Saturday, October 29, 2011

Gluten-Free Yeasted Bread (Oat, Brown Rice, & Quinoa))

Multigrain Bread with Cream Cheese
When E wanted to make a creamy artichoke pasta with garlic bread, and I made her a French-style bread, I wanted to make myself bread also. I haven't done much with gluten-free yeast breads, but I do get tired of buying them, because most seem far too expensive and often don't taste that great.

In my current town, the GF bread options are better (and tastier), but still pretty expensive for the size loaves I get. I figured, if an attempt at GF bread didn't work, I could go buy one of these breads (or, more likely, go without garlic bread). But, I miss trying GF baking experiments and I'd been keeping my eye on a gluten-free bread recipe from Moosewood Daily Special for a while. Since I had some non-wheat flours on hand, I decided to give it a try--making a LOT of substitutions.

I think it turned out fairly well, and what I found interesting was that because I didn't stick it in the refrigerator for the first two days, it developed a nice sourdough flavor. It slices easily and is better toasted (much better toasted, in my opinion). Many gluten-free breads seem to be that way--better toasted. It still stays pretty moist after it's toasted, unless I leave it in our toaster oven for a long time.

The first time I made this bread, I didn't include quinoa and as you'll see here, there still isn't much--quinoa flour is expensive (about $11 for 1.5 lbs online through two different companies)! I like both ways, but the variety of grains is fun and adds complexity to the flavor. This bread is easy to make--you literally mix all the ingredients in one bowl at the same time, toss it in a greased pan and let it rise in a warm place before baking--which I appreciate, especially with a busy schedule. It doesn't feel (too) inconvenient to make myself a loaf of bread after work that will last me for a week (or more!).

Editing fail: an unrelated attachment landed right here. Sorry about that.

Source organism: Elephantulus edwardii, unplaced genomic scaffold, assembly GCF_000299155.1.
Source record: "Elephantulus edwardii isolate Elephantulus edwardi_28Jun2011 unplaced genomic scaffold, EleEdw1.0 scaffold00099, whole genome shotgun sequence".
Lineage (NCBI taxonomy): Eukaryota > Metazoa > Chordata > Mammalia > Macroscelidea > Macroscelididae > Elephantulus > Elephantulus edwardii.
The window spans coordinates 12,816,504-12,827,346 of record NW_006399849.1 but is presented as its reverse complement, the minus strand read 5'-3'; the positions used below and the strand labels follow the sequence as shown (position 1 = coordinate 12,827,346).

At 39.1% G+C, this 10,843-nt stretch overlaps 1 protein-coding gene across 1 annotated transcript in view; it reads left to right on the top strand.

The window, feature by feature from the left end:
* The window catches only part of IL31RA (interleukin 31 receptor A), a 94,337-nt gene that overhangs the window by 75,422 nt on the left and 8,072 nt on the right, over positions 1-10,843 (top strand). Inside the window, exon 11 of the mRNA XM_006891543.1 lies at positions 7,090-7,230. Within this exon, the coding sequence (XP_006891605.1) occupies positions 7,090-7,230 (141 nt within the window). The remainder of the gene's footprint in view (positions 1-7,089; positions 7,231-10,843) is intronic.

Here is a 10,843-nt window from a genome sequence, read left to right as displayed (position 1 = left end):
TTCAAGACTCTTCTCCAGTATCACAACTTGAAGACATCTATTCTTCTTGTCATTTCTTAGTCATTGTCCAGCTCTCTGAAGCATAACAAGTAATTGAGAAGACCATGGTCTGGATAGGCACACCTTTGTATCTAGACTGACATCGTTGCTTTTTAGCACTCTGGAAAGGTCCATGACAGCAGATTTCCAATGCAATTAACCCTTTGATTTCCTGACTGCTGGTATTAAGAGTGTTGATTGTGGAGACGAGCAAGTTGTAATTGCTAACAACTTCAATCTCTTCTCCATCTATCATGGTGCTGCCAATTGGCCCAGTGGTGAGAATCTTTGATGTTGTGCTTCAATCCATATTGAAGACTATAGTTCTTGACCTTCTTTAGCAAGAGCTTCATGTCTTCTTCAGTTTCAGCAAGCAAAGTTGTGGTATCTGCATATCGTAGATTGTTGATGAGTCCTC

I use a base of rice and oat flour here, but I know some people are sensitive to oats (use certified GF oat flour and if it bothers you, using millet works out pretty well too--but lends a very different flavor) and rice. If you have a rice allergy, check out my friend Victoria who is creating GF bread-y recipes that are also rice-free.

Multigrain Gluten-Free Bread
1 cup oat flour
1 cup brown rice flour
1/2 cup quinoa flour
1/2 cup tapioca flour or corn starch
1 tablespoon guar gum
1/2 teaspoon salt
1 tablespoon light brown cane sugar
1 1/4 cups water
1 tablespoon dry yeast (or, if you don't buy it in bulk, 1 package, close enough)
2 eggs
1/4 cup olive oil
1 teaspoon cider vinegar

Loaf, close-up
Using a wooden spoon, combine all the ingredients. Mix pretty well--you could also do this with an electric mixer, but I think the dough is too thick if you only have a hand-held mixer. Scoop the dough into an oiled 9 x 5-inch loaf pan and smooth the top. Spray or brush the top with a light coating of vegetable oil (not imperative if you're using foil or plastic to cover the dough while it rises, definitely necessary if you're using a tea towel). Loosely cover the pan and set aside, in a warm place, to rise until the dough is even with the top of the pan, about 1 1/2 hours.

After the dough has risen for 1 1/4 hours, preheat the oven to 375 degrees. Remove the covering from the bread and bake the bread until golden brown, about 45 minutes. It's done when it sounds hollow, when tapped. Remove from the oven, invert onto a rack, and cool for 30 minutes before slicing.

Look at that paleness. Toast it first!
Again, this bread tastes fine if you eat it as slices, but is much better toasted. If you don't eat much bread, it also freezes well (slice it first and toast to warm up).

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